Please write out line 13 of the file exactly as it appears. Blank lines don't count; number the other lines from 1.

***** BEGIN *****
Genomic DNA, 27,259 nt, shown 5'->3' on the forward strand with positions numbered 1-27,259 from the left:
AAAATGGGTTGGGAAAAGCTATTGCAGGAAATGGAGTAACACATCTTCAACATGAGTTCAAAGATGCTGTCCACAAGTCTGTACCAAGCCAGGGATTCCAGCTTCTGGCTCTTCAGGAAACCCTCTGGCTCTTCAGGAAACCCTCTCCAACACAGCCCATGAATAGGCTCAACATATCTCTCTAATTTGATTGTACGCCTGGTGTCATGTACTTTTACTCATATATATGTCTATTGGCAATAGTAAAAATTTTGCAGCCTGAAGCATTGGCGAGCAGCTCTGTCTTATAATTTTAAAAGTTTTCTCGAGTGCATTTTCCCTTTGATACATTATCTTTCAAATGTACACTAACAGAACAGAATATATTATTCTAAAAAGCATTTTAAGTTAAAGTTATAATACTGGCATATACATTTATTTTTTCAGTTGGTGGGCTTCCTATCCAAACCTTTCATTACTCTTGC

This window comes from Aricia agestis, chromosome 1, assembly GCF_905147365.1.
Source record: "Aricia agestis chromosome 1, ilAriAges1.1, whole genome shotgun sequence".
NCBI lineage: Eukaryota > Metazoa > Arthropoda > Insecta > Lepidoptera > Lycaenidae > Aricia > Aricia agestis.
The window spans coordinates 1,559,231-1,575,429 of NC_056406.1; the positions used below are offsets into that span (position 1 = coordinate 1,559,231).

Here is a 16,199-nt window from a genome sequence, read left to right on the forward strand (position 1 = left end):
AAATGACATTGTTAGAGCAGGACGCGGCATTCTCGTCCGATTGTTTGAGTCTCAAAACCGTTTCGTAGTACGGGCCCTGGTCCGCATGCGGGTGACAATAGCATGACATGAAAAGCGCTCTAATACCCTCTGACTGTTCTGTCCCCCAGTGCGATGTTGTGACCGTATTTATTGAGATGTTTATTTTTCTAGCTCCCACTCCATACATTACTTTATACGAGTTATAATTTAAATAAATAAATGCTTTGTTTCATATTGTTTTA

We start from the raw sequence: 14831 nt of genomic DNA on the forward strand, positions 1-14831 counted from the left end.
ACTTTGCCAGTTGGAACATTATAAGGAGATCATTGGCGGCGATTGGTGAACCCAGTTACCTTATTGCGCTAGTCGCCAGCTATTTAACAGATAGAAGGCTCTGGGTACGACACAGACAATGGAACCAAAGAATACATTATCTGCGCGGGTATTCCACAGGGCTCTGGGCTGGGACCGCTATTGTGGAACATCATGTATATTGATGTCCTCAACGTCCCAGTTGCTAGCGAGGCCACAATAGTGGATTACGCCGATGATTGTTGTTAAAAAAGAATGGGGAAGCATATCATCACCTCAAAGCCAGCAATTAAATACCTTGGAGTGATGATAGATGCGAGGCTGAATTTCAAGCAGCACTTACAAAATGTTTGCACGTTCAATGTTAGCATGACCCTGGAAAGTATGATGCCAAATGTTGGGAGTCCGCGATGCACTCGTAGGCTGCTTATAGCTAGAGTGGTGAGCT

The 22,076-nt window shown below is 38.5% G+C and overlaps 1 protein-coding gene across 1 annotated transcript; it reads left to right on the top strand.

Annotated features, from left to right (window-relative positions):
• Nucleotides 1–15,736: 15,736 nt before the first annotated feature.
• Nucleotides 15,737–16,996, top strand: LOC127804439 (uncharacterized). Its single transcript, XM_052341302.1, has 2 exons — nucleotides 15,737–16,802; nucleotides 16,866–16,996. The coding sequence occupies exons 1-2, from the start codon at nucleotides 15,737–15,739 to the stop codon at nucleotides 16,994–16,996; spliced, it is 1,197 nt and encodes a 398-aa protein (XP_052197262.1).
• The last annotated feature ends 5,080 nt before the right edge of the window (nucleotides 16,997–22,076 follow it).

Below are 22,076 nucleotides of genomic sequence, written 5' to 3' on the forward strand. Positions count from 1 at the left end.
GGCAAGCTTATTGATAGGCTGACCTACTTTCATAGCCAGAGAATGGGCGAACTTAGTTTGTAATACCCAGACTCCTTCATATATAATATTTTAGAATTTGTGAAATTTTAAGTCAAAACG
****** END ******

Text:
• Nucleotides 1–15,736: 15,736 nt before the first annotated feature.